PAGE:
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topic section 2: The mass production of dreams
TOPIC SECTION:
The mass production of dreams
Picture: 10312506s2embedded.jpg
The Piccadilly News Theatre by night, 1934.
Credit: Science Museum/Science & Society Picture Library

In the 1920s and 1930s, Hollywood film studios adapted the approach of Henry Ford. The director Thomas Ince is credited as the father of assembly line film making from 1912. He called his studio, which was built on the Southern California coast in 1915, Inceville. Later this became the Selznick Lot of MGM.
Each film could then be made from scratch in just six weeks


In the Hollywood studios, the overall project was broken down into separate tasks, each carried out to a strict timetable. Several scenes would be shot simultaneously by different assistant directors. Each film could then be made from scratch in just six weeks.
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Newman Sinclair Autokine 35mm cine camera, c 1927.
Credit: Science Museum/Science & Society Picture Library


In the USA, five major film studios monopolised everything from movie production to distribution, marketing and screening. They accounted for seventy per cent of US box-office takings from peak audiences of ninety-five million per week in 1929.

The Hollywood film factories met the rising demand to entertain a more prosperous society. The film factories made ninety-five per cent of all films screened. This scale of production also meant stability for the staff and predictability for the studios.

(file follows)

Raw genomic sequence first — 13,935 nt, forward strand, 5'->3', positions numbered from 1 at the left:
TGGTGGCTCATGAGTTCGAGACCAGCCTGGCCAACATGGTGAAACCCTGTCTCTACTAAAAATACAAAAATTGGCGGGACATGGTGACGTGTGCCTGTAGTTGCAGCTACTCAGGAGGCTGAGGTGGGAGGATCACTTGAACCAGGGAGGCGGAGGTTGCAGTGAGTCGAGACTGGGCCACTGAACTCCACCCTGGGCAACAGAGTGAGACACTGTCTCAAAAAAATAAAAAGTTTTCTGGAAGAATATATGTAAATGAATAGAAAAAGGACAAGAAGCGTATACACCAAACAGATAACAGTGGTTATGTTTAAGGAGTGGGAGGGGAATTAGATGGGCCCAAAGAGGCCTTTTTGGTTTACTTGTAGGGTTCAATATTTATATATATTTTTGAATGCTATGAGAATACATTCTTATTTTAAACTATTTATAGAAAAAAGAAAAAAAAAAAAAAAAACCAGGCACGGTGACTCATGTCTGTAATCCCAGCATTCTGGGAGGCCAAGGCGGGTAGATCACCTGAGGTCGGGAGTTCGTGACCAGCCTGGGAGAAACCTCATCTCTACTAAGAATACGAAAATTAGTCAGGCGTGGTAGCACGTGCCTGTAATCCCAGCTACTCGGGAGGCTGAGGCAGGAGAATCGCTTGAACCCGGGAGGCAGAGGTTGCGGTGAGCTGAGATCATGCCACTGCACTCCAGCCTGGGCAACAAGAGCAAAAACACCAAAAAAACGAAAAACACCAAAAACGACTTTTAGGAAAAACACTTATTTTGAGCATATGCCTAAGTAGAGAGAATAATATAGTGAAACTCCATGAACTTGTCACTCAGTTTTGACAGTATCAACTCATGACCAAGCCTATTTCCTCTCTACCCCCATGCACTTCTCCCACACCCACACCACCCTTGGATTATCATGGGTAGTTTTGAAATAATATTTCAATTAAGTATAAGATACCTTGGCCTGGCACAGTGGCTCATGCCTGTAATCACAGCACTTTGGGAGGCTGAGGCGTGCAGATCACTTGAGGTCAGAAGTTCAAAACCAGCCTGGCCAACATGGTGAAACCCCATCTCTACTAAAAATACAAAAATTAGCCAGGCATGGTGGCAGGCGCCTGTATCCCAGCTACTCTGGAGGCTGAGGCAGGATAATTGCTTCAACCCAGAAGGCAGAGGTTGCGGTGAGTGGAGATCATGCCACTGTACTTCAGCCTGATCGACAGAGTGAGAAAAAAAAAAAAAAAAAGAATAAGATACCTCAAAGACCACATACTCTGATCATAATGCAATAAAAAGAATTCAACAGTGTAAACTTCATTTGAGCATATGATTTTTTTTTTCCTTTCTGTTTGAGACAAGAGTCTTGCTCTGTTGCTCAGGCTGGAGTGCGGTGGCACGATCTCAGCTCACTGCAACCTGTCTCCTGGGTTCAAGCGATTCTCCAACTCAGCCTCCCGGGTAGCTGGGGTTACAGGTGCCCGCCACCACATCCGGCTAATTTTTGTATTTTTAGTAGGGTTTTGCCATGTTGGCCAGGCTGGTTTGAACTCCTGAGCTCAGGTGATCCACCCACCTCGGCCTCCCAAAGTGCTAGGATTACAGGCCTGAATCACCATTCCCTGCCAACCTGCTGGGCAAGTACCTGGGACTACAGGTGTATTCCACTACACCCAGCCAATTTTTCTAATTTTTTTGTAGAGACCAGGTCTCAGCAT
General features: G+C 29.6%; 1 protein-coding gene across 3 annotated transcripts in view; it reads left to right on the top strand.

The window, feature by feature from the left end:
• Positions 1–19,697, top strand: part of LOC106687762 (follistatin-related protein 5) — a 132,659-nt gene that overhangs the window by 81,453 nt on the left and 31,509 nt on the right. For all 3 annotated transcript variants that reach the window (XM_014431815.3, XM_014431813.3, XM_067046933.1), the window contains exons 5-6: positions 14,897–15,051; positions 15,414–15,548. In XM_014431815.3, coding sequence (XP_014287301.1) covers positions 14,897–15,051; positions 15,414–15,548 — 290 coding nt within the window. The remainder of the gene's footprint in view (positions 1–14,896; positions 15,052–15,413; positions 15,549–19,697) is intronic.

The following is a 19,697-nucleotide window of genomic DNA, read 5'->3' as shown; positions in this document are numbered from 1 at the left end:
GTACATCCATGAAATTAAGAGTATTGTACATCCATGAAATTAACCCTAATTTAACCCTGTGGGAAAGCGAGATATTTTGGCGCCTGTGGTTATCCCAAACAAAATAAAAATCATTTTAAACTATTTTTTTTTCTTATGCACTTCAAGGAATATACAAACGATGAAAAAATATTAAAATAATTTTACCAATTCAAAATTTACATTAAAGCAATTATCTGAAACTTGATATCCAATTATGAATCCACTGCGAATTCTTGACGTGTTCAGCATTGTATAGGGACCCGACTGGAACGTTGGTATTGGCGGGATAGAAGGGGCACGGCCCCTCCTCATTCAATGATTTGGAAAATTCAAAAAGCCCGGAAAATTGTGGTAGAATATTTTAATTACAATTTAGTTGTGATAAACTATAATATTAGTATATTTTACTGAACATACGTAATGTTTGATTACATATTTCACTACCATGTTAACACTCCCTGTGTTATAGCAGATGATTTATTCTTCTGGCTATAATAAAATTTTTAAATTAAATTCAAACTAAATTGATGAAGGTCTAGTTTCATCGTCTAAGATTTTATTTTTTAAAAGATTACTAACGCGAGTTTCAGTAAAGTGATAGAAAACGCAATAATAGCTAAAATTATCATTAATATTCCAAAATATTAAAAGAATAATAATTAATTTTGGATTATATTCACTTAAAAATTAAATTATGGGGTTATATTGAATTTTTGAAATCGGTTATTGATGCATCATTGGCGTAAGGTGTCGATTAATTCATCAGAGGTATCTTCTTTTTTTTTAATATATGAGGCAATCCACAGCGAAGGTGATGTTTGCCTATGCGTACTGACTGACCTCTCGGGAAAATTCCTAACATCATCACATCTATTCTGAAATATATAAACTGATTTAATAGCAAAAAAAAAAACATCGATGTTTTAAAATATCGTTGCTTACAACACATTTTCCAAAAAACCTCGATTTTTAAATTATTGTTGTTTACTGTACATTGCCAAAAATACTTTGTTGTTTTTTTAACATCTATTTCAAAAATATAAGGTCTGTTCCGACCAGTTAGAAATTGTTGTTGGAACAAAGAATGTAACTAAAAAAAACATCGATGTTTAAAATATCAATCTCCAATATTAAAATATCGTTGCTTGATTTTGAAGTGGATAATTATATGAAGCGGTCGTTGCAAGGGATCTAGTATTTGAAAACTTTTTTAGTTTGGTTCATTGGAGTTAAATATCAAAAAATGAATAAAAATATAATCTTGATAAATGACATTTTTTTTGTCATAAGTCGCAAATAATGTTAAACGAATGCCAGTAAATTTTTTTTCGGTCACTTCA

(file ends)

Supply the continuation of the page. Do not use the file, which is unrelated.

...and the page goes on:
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Filming at Gaumont studios, 2 June 1931.
Credit:
NMPFT/Syndication International


Film studios are expanding again, but Hollywood plays a smaller role. Production has switched to cheaper locations, such as Canada or Australia, and 18,000 jobs were lost in Hollywood in 2002. Today, ‘Bollywood’, which is centred on Bombay, India, is one of the world’s principle film-making centres, outperforming Hollywood according to some. New technology such as the animation of computer generated actors is being designed to add to efficiency and predictability and cut costs.





 
 
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The beginning of the line
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The factory line has permeated lives and made possible our consumer society, producing both its wealth of goods and many of its social pressures.  > more

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Creating conformity
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The factory line demanded that workers conform to certain requirements, such as speed, accuracy or method. However, conformity soon took on a wider meaning.  > more

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Labour tensions
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The factory line created differences between skilled workers who built the line and manual workers who laboured on it. This caused tensions, which sometimes ended in strike and unrest.  > more
 
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